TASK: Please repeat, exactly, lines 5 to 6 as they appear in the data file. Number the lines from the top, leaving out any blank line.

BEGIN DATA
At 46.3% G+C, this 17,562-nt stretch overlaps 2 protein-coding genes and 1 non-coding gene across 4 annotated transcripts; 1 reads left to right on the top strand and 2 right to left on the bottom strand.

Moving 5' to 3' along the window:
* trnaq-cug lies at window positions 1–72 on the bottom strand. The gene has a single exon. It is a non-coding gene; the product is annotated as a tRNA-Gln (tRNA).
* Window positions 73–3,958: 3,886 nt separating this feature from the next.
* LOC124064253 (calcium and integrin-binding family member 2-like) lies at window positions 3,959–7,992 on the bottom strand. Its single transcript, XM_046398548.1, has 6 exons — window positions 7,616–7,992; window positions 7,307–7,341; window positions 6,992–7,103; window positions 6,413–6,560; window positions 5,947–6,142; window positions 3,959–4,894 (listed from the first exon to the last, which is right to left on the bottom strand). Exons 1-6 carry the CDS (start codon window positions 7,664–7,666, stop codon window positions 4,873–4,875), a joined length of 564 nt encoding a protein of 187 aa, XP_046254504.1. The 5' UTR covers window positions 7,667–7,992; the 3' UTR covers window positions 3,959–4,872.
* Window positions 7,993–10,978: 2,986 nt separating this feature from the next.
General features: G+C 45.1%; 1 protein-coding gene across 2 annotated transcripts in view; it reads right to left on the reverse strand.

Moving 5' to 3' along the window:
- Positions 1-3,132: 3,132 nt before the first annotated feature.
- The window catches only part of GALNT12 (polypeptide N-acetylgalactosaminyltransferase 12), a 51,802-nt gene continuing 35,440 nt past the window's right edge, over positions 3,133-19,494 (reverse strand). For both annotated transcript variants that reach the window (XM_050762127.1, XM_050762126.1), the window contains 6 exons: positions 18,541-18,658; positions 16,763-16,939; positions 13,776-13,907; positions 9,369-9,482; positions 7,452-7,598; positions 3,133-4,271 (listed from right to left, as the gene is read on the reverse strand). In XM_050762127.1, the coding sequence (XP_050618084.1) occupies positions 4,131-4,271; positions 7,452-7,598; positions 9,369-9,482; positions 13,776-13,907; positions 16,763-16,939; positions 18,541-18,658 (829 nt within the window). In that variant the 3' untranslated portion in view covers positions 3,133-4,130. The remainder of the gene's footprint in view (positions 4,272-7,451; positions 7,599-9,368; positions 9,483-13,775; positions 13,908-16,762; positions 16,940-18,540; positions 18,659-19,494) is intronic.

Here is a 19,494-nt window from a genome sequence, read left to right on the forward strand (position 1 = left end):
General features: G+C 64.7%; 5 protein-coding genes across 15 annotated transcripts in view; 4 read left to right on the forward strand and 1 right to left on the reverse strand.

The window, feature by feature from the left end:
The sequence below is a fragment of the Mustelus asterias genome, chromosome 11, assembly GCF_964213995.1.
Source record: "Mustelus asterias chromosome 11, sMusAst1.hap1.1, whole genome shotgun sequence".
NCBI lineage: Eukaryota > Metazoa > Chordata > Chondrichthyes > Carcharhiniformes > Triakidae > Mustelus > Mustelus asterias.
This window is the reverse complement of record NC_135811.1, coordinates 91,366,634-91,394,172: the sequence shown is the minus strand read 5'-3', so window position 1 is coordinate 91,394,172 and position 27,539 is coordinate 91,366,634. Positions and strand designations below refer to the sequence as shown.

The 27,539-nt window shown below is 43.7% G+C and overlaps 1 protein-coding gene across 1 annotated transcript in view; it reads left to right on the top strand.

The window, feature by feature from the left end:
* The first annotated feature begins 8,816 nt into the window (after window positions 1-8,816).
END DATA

* LOC124064253 (calcium and integrin-binding family member 2-like) lies at window positions 3,959–7,992 on the bottom strand. Its single transcript, XM_046398548.1, has 6 exons — window positions 7,616–7,992; window positions 7,307–7,341; window positions 6,992–7,103; window positions 6,413–6,560; window positions 5,947–6,142; window positions 3,959–4,894 (listed from the first exon to the last, which is right to left on the bottom strand). Exons 1-6 carry the CDS (start codon window positions 7,664–7,666, stop codon window positions 4,873–4,875), a joined length of 564 nt encoding a protein of 187 aa, XP_046254504.1. The 5' UTR covers window positions 7,667–7,992; the 3' UTR covers window positions 3,959–4,872.
* Window positions 7,993–10,978: 2,986 nt separating this feature from the next.